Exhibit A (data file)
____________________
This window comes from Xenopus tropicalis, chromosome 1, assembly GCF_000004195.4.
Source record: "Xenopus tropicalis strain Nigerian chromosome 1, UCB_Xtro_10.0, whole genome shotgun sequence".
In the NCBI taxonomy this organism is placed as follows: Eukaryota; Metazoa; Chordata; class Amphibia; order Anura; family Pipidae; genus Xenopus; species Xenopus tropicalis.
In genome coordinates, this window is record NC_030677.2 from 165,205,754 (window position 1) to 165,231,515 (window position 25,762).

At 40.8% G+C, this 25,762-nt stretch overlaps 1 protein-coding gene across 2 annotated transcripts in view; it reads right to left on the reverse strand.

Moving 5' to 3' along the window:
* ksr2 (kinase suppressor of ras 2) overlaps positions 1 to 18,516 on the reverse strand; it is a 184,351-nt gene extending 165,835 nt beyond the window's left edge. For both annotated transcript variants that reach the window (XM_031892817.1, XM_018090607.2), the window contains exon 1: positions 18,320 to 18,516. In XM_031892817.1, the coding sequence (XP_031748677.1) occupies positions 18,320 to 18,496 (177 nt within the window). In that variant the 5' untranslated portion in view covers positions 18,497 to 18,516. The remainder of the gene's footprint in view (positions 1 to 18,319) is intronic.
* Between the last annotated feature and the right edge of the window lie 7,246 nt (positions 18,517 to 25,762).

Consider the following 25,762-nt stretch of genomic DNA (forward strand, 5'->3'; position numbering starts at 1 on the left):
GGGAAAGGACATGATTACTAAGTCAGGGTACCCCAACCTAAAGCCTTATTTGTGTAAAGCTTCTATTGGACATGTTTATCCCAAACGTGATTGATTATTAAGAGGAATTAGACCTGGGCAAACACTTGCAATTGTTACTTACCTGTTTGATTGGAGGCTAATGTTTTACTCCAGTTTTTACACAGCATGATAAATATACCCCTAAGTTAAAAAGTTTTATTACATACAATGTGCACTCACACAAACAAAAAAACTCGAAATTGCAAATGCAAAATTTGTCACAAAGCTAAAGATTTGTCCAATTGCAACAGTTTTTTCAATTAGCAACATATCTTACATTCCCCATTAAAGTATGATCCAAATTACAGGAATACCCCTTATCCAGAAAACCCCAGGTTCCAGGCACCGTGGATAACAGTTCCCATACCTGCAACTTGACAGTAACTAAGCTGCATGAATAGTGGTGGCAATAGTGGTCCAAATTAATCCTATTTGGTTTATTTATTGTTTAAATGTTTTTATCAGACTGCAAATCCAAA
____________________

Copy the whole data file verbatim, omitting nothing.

This window comes from Xenopus tropicalis, chromosome 1, assembly GCF_000004195.4.
Source record: "Xenopus tropicalis strain Nigerian chromosome 1, UCB_Xtro_10.0, whole genome shotgun sequence".
In the NCBI taxonomy this organism is placed as follows: Eukaryota; Metazoa; Chordata; class Amphibia; order Anura; family Pipidae; genus Xenopus; species Xenopus tropicalis.
In genome coordinates, this window is record NC_030677.2 from 165,205,754 (window position 1) to 165,231,515 (window position 25,762).

At 40.8% G+C, this 25,762-nt stretch overlaps 1 protein-coding gene across 2 annotated transcripts in view; it reads right to left on the reverse strand.

Moving 5' to 3' along the window:
* ksr2 (kinase suppressor of ras 2) overlaps positions 1 to 18,516 on the reverse strand; it is a 184,351-nt gene extending 165,835 nt beyond the window's left edge. For both annotated transcript variants that reach the window (XM_031892817.1, XM_018090607.2), the window contains exon 1: positions 18,320 to 18,516. In XM_031892817.1, the coding sequence (XP_031748677.1) occupies positions 18,320 to 18,496 (177 nt within the window). In that variant the 5' untranslated portion in view covers positions 18,497 to 18,516. The remainder of the gene's footprint in view (positions 1 to 18,319) is intronic.
* Between the last annotated feature and the right edge of the window lie 7,246 nt (positions 18,517 to 25,762).

Consider the following 25,762-nt stretch of genomic DNA (forward strand, 5'->3'; position numbering starts at 1 on the left):
GGGAAAGGACATGATTACTAAGTCAGGGTACCCCAACCTAAAGCCTTATTTGTGTAAAGCTTCTATTGGACATGTTTATCCCAAACGTGATTGATTATTAAGAGGAATTAGACCTGGGCAAACACTTGCAATTGTTACTTACCTGTTTGATTGGAGGCTAATGTTTTACTCCAGTTTTTACACAGCATGATAAATATACCCCTAAGTTAAAAAGTTTTATTACATACAATGTGCACTCACACAAACAAAAAAACTCGAAATTGCAAATGCAAAATTTGTCACAAAGCTAAAGATTTGTCCAATTGCAACAGTTTTTTCAATTAGCAACATATCTTACATTCCCCATTAAAGTATGATCCAAATTACAGGAATACCCCTTATCCAGAAAACCCCAGGTTCCAGGCACCGTGGATAACAGTTCCCATACCTGCAACTTGACAGTAACTAAGCTGCATGAATAGTGGTGGCAATAGTGGTCCAAATTAATCCTATTTGGTTTATTTATTGTTTAAATGTTTTTATCAGACTGCAAATCCAAA